Reduced immune function predicts disease susceptibility in frogs infected with a deadly fungal pathogen

The relationship between amphibian immune function and disease susceptibility is of primary concern given current worldwide declines linked to the pathogenic fungus Batrachochytrium dendrobatidis (Bd).

We experimentally infected lowland leopard frogs (Lithobates yavapaiensis) with Bd to test the hypothesis that infection causes physiological stress and stimulates humoral and cell-mediated immune function in the blood.

We measured body mass, the ratio of circulating neutrophils to lymphocytes (a known indicator of physiological stress) and plasma bacterial killing ability (BKA; a measure of innate immune function). In early exposure (1–15 days post-infection), stress was elevated in Bd-positive vs. Bd-negative frogs, whereas other metrics were similar between the groups.

At later stages (29–55 days post-infection), stress was increased in Bd-positive frogs with signs of chytridiomycosis compared with both Bd-positive frogs without disease signs and uninfected control frogs, which were similar to each other. Infection decreased growth during the same period, demonstrating that sustained resistance to Bd is energetically costly.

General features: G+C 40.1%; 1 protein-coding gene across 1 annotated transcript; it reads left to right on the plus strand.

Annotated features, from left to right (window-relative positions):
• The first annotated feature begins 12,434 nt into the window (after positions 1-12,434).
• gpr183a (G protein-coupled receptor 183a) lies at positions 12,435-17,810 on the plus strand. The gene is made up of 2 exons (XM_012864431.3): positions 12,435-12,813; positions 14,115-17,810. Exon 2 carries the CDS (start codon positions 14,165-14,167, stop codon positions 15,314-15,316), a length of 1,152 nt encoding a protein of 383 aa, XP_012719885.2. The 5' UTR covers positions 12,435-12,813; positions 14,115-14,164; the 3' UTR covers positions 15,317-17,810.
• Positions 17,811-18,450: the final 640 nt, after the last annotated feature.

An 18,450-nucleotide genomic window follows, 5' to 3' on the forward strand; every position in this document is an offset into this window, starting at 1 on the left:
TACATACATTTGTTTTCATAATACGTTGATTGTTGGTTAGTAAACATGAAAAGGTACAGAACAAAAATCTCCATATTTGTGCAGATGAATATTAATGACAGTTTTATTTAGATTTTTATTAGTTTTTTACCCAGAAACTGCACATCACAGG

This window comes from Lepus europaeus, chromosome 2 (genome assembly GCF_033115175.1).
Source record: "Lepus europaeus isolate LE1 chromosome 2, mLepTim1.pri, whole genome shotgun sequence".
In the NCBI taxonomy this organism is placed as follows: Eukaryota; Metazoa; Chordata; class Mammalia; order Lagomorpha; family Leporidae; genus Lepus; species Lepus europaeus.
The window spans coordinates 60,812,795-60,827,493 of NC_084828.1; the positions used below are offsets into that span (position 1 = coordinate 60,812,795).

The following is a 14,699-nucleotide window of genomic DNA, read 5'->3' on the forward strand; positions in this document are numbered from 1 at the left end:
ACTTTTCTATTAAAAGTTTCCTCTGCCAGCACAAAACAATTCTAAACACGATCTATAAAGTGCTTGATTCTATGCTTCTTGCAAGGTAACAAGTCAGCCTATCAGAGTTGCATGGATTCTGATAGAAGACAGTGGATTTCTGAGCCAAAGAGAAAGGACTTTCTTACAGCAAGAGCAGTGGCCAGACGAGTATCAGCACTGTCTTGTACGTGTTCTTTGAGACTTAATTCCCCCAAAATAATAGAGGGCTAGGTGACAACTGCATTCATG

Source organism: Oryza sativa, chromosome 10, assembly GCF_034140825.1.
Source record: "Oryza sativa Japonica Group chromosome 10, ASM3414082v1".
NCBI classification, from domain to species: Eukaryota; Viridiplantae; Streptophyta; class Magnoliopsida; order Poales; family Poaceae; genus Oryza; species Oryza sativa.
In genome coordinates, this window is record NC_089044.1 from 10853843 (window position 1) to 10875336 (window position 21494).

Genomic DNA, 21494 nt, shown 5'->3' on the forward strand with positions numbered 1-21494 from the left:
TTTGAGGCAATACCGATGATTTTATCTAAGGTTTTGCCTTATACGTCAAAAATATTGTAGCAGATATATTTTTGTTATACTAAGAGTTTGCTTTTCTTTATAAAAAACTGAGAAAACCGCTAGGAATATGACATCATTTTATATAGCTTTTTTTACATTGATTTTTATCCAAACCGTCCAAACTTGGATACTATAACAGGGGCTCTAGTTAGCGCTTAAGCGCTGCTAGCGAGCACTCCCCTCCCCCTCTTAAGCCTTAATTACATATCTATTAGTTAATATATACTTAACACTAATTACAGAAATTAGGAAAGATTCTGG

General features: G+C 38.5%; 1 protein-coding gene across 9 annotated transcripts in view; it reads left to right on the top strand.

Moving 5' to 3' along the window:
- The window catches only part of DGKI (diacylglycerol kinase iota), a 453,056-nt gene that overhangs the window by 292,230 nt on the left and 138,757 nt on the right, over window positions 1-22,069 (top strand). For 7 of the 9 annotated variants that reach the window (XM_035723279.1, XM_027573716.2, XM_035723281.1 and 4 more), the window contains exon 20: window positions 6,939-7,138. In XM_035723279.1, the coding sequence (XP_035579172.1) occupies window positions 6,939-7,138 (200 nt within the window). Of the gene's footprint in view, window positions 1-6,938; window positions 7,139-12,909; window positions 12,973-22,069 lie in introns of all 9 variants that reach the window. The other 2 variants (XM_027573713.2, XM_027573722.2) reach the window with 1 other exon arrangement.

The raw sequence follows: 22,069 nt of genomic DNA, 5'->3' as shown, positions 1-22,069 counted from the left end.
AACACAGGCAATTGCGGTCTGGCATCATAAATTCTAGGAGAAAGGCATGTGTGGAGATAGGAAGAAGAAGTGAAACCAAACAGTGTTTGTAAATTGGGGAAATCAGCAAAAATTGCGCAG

Importantly, BKA was lower in Bd-positive frogs with disease than in those without signs of chytridiomycosis. However, neither group differed from Bd-negative control frogs.

The low BKA values in dying frogs compared with infected individuals without disease signs suggests that complement activity might signify different immunogenetic backgrounds or gene-by-environment interactions between the host, Bd and abiotic factors.

We conclude that protein complement activity might be a useful predictor of Bd susceptibility and might help to explain differential disease outcomes in natural amphibian populations.

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